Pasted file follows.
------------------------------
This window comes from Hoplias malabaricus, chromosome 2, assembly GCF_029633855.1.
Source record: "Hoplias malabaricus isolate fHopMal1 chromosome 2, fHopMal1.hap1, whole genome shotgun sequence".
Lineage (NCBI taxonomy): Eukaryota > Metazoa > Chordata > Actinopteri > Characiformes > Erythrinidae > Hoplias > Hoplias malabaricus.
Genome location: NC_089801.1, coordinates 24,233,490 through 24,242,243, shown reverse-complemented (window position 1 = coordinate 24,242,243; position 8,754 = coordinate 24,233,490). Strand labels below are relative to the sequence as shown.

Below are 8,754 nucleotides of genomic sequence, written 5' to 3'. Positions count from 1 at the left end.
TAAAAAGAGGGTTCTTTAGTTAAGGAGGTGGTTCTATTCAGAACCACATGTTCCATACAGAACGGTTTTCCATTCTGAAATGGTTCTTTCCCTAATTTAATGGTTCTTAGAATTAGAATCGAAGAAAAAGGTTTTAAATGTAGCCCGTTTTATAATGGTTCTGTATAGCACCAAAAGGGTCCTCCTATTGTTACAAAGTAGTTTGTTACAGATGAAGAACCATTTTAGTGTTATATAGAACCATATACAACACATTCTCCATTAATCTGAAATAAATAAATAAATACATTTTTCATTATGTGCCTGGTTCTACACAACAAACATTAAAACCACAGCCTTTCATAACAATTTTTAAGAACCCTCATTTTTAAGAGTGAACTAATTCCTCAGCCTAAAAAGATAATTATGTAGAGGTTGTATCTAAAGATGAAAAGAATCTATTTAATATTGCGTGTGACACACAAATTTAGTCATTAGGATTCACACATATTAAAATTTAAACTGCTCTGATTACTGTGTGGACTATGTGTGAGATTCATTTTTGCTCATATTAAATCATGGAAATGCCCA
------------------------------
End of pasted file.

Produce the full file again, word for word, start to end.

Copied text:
This window comes from Hoplias malabaricus, chromosome 2, assembly GCF_029633855.1.
Source record: "Hoplias malabaricus isolate fHopMal1 chromosome 2, fHopMal1.hap1, whole genome shotgun sequence".
Lineage (NCBI taxonomy): Eukaryota > Metazoa > Chordata > Actinopteri > Characiformes > Erythrinidae > Hoplias > Hoplias malabaricus.
Genome location: NC_089801.1, coordinates 24,233,490 through 24,242,243, shown reverse-complemented (window position 1 = coordinate 24,242,243; position 8,754 = coordinate 24,233,490). Strand labels below are relative to the sequence as shown.

Below are 8,754 nucleotides of genomic sequence, written 5' to 3'. Positions count from 1 at the left end.
TAAAAAGAGGGTTCTTTAGTTAAGGAGGTGGTTCTATTCAGAACCACATGTTCCATACAGAACGGTTTTCCATTCTGAAATGGTTCTTTCCCTAATTTAATGGTTCTTAGAATTAGAATCGAAGAAAAAGGTTTTAAATGTAGCCCGTTTTATAATGGTTCTGTATAGCACCAAAAGGGTCCTCCTATTGTTACAAAGTAGTTTGTTACAGATGAAGAACCATTTTAGTGTTATATAGAACCATATACAACACATTCTCCATTAATCTGAAATAAATAAATAAATACATTTTTCATTATGTGCCTGGTTCTACACAACAAACATTAAAACCACAGCCTTTCATAACAATTTTTAAGAACCCTCATTTTTAAGAGTGAACTAATTCCTCAGCCTAAAAAGATAATTATGTAGAGGTTGTATCTAAAGATGAAAAGAATCTATTTAATATTGCGTGTGACACACAAATTTAGTCATTAGGATTCACACATATTAAAATTTAAACTGCTCTGATTACTGTGTGGACTATGTGTGAGATTCATTTTTGCTCATATTAAATCATGGAAATGCCCA